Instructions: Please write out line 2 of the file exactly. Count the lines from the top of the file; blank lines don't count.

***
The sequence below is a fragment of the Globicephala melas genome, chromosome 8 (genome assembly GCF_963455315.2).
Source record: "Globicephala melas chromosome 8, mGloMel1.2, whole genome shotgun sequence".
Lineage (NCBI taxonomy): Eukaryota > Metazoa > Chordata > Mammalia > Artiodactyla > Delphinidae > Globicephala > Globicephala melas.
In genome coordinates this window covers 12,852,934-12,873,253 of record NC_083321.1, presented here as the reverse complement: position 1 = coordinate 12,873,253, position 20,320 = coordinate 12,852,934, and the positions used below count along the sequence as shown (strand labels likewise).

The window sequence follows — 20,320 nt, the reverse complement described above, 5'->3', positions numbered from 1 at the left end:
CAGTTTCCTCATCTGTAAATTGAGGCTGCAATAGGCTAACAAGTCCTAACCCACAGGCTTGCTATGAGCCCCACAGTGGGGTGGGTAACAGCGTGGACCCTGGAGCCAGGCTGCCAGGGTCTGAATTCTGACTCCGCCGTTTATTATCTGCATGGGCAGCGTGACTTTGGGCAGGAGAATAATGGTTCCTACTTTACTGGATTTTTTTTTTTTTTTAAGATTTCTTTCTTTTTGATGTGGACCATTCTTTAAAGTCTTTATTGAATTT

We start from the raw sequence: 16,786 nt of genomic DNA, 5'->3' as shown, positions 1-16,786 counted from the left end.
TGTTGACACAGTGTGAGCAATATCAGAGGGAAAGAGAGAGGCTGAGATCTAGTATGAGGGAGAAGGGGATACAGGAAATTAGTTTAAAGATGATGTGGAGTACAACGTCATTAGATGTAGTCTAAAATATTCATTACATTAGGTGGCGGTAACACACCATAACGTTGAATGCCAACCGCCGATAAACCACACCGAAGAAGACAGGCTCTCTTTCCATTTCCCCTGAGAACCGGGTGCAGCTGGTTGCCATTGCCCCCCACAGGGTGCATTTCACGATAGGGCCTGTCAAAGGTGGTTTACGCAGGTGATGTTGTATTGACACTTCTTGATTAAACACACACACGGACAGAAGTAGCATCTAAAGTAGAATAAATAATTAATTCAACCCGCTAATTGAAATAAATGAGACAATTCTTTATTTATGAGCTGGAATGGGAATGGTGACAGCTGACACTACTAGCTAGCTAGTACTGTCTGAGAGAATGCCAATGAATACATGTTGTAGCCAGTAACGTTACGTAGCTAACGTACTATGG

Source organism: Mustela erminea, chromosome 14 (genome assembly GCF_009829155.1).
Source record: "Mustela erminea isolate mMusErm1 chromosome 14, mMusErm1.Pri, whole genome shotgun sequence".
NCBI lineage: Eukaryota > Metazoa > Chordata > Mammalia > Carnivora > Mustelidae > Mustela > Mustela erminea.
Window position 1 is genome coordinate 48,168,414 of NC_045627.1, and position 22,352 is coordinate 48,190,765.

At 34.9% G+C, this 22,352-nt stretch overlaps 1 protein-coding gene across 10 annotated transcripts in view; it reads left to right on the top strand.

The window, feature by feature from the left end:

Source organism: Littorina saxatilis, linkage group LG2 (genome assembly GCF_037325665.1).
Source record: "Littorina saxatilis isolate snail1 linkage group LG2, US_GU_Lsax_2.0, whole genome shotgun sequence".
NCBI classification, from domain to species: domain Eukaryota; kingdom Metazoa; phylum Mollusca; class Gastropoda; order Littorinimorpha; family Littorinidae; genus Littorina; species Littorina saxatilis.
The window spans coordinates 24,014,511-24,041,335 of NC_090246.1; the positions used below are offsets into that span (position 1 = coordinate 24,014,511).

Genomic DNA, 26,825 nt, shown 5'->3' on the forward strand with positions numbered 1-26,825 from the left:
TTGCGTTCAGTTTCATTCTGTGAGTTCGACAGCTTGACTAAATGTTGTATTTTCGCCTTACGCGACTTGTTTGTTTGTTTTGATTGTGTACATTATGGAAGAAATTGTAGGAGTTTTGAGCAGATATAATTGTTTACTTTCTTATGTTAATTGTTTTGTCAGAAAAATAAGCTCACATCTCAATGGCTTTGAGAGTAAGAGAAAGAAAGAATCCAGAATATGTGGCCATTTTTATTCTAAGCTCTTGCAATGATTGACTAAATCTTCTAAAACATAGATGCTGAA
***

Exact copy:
Source record: "Globicephala melas chromosome 8, mGloMel1.2, whole genome shotgun sequence".